Cooney on the Verge of Elite Company

With just a few more steals, Trevor Cooney will join an elite group of Syracuse greats.

Syracuse senior guard Trevor Cooney is set to play what is likely his final game inside the Carrier Dome on Saturday on senior night. His career has been debated amongst Syracuse fans. Some love him and believe he is underappreciated. Others believe his career has been a bust. 

Generally, there is no in between when it comes to Cooney. 

But he is on the verge of doing something only eight other players in Syracuse history have done. With eight more steals, he will achieve over 1,300 points, 200 assists and 200 steals during his career. This was first pointed out by Steve Infanti and Sal Maneen on ESPN Syracuse's Orange Nation radio show. 

Infanti and Maneen did the research and found the other members of the 1,300, 200, 200 club, and it is quite a list. It includes Jason Hart, Gerry McNamara, Pearl Washington, Sherman Douglas, Adrian Autry, Billy Owens, Lawrence Moten and Dale Shackleford. That is some big time company in Syracuse basketball history. 

Now does that mean that Trevor Cooney is one of the best ever to play at Syracuse? One of the best guards that the program has ever produced? No. That is taking it too far. 

What it does mean, however, is that Cooney has had a productive career and given everything he has to the program.

The frustration with Cooney stems from inconsistency. The 25 point, sharp shooting effort one night followed by a 1-10 type of night the next time out. Some of that can be explained with a simple basketball explanation.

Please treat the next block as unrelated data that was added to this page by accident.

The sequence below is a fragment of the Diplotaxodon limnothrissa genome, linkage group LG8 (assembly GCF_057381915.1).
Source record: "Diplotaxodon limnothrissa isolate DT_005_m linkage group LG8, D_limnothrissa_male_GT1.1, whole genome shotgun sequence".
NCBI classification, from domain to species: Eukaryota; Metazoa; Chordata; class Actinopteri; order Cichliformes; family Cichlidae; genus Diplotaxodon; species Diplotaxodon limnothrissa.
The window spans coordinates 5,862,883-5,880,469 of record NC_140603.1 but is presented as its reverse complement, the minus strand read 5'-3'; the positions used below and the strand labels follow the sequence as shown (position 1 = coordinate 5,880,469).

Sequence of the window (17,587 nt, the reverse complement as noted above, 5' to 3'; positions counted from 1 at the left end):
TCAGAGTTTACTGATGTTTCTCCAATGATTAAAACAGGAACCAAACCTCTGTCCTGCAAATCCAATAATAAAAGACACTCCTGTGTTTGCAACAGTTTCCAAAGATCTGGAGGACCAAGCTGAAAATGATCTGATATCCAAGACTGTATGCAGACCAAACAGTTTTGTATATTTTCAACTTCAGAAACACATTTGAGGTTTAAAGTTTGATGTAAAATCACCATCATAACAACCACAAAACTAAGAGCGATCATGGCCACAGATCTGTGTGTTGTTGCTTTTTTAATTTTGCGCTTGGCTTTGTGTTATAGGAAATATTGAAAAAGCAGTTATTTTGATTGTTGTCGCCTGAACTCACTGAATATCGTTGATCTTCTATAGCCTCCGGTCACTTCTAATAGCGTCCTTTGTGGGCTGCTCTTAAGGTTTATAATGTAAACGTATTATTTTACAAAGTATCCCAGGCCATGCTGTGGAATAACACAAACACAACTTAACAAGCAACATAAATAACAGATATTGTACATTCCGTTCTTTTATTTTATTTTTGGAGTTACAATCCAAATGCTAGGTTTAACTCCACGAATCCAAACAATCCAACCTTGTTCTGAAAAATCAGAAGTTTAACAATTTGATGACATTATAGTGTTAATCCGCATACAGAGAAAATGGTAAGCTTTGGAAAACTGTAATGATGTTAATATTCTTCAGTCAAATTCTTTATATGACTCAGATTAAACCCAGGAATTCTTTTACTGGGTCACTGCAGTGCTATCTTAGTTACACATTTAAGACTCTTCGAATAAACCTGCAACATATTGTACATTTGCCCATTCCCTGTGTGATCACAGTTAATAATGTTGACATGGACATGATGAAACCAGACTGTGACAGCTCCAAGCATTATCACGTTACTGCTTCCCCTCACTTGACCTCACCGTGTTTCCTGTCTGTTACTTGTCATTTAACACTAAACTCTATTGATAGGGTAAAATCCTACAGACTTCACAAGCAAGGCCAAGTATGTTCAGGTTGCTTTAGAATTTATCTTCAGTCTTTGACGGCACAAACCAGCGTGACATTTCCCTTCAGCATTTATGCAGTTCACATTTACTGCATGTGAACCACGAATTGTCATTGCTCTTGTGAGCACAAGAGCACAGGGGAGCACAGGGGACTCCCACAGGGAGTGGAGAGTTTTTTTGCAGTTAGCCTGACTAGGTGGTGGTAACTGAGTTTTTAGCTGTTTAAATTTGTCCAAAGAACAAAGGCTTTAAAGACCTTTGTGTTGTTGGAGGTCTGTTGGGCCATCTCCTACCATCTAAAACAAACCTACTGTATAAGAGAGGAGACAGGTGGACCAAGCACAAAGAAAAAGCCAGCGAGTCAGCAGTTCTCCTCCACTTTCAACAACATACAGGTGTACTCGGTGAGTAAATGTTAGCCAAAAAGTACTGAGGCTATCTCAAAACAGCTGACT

Cooney has been the primary outside shooter throughout most of his career. In fact, there were large portions of his career when he was the only outside shooting threat the Orange had. That has forced him to take more three-pointers than either he or the coaching staff would like in a perfect world including more contested shots. 

It means Cooney has attracted the attention of opposing defenses game in and game out. That includes double teams, chipping, trapping, etc. He was on teams that were a step down from the previous Orange squads, leading to angst within the fan base as well as forcing him into a role that he was not perhaps best suited. 

Because Syracuse has lacked multiple capable scorers as they have had in years past, Cooney has been forced into a primary scorer, star type of role. If Cooney is the third option instead of first or second as he has been for the majority of his career, perhaps things are a bit different.

Regardless, Cooney currently sits third in Syracuse history in three-pointers made with a chance to jump up to number two on the list. He is a career 34% three-point shooter. Not great, but certainly not bad. He will also finish in the top 10 in career steals, a fine accomplishment for a player who's strong defense at the top of the zone is not appreciated enough. 

Cooney should be remembered as a good player. A solid player. Someone who left everything he had on the court each and every game. So on Saturday when the seniors are honored with Cooney among them, here's hoping he receives a proper ovation. 

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